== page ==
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February 7, 2019 Download PDF
In January, there was a notable scarcity of news from the Antitrust Division of the Department of Justice (DOJ) and the Federal Trade Commission (FTC) because of the U.S. federal government’s lapse in appropriations. During the partial government shutdown, only a subset of the agencies’ enforcement activities moved forward. Notable among these was the FTC’s suit against Qualcomm regarding certain patent licensing practices. The bench trial in that case concluded on January 29; a decision is not expected for some time.
Shortly after the agencies fully reopened late in the month, the FTC announced that it agreed to accept a proposed settlement which would allow the Staples-Essendant transaction to proceed. The FTC’s decision, which we discuss below, is notable because the Commission split 3-2 in accepting the proposed settlement; and several commissioners used the occasion to write at some length on their views of vertical mergers, among other things.
Also in January, two federal courts issued notable decisions denying class certification in antitrust cases. In one case, the court determined that the putative class representatives did not suffer injury as a result of each of the alleged modes of conspiracy and therefore could not represent class members which allegedly suffered injury by means different from the proposed representatives. In another case, the court denied class certification because it determined that the plaintiffs’ expert failed to establish a causal link between the alleged antitrust violation and the putative class’ alleged injuries.
We discuss these and other developments below.
US – DOJ/FTC Merger
FTC Requires Implementation of Information Firewall in Order for Staples’ Acquisition of Essendant to Proceed; Commission Splits 3-2 in Accepting Proposed Settlement; Commissioners Issue Notable Statements
On January 28, the FTC announced that it agreed to accept a proposed settlement which would allow Staples to acquire Essendant. Staples is an office supply reseller which sells office supplies to businesses and others, and Essendant is a wholesaler which sells office supplies to Staples and competing resellers. According to the FTC, Staples “will establish a firewall separating Staples’ business-to-business [resale] operations from Essendant’s wholesale business . . . . This firewall will restrict Staples’ access to the commercially sensitive information of Essendant’s [reseller] customers” (which allegedly compete with Staples for retail sales). The FTC appointed a monitor for the ten-year duration of the consent order and has required annual compliance reports.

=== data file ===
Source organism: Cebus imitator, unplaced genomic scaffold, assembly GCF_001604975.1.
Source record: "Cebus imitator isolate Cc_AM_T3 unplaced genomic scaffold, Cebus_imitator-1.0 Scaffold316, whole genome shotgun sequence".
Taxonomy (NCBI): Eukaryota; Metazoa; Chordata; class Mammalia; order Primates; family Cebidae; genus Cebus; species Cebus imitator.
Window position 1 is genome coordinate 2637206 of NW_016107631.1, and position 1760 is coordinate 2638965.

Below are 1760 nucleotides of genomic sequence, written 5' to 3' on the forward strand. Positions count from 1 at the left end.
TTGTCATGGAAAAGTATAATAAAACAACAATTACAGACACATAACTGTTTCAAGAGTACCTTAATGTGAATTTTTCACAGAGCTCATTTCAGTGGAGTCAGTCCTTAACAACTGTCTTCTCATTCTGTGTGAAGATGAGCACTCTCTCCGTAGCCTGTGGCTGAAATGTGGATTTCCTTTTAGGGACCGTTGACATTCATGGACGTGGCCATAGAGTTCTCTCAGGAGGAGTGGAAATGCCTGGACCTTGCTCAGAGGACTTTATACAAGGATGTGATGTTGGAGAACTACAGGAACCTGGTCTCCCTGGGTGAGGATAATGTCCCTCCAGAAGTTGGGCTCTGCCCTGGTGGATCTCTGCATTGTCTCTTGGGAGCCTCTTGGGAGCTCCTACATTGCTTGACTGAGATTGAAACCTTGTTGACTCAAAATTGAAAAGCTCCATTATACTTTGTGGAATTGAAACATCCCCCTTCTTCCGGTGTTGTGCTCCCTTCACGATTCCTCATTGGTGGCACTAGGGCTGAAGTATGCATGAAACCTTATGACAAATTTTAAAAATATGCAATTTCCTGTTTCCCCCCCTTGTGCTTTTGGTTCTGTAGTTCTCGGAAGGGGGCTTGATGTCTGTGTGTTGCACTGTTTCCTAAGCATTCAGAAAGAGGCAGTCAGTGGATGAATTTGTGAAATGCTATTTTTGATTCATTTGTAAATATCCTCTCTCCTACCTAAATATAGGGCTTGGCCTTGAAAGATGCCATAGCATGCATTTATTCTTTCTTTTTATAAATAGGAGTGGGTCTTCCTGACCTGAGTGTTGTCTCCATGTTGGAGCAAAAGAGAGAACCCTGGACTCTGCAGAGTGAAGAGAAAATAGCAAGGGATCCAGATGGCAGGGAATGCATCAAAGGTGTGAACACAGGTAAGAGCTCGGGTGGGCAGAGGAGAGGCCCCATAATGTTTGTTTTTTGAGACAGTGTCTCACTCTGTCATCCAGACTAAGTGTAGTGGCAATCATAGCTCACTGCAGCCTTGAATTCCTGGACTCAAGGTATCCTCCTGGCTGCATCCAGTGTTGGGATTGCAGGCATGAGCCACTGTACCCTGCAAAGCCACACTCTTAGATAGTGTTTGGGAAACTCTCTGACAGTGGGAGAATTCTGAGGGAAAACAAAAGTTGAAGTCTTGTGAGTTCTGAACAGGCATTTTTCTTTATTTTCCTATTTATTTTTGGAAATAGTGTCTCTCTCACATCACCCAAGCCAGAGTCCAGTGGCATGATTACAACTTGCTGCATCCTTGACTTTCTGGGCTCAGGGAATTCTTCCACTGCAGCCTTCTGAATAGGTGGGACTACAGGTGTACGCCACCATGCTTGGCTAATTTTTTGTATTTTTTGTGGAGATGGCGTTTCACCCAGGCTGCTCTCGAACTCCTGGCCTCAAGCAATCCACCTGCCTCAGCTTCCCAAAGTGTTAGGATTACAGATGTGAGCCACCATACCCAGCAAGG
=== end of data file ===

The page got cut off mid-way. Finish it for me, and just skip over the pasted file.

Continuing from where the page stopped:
In its complaint, the FTC identified “[t]he sale and distribution of office products to midmarket business-to-business customers in local areas” as the relevant market, and alleged that absent the firewall, “Staples would have access to Essendant’s reseller customers’ commercially sensitive business information, which could allow Staples to offer higher prices than it otherwise would when bidding against a reseller for an end customer’s business.” Under the settlement order, according to the FTC, “only those Staples employees who will be performing wholesale functions” will have access to Essendant’s commercially-sensitive reseller information.
The Commission’s decision was 3-2 and generated four different accompanying statements. Chairman Joseph J. Simons and Commissioners Noah Phillips and Christine S. Wilson voted to accept the proposed settlement and issued a statement. Commissioner Wilson issued an additional statement. Commissioners Rohit Chopra and Rebecca Kelly Slaughter each issued dissenting statements.
Both dissenting commissioners argued that the transaction should have been blocked on a vertical theory that the combined, vertically integrated Staples-Essendant firm could reduce competition by raising its reseller rivals’ costs for wholesale purchases of office supplies. They posited that the combined firm could profitably increase wholesale prices because (i) resellers face high switching costs and would not switch to rival wholesalers and (ii) retail customers, in the face of higher passed-on costs from competing resellers, would switch to Staples in numbers large enough to allow Staples to generate profits as a result of its wholesale price increase. The majority, however, found that the evidence obtained during the FTC’s investigation did not support this theory. Among other things, the majority observed that the evidence indicated that: (i) there were not significant switching costs in the wholesale market; and (ii) it would be unlikely that a significant number of retail customers would switch to Staples in the face of higher prices from Staples’ rivals. On this latter point, the majority observed that “Staples’ share in the downstream market for mid-sized businesses is small,” and Essendant’s retailers provided “high-touch” service of the type that Staples generally does not provide.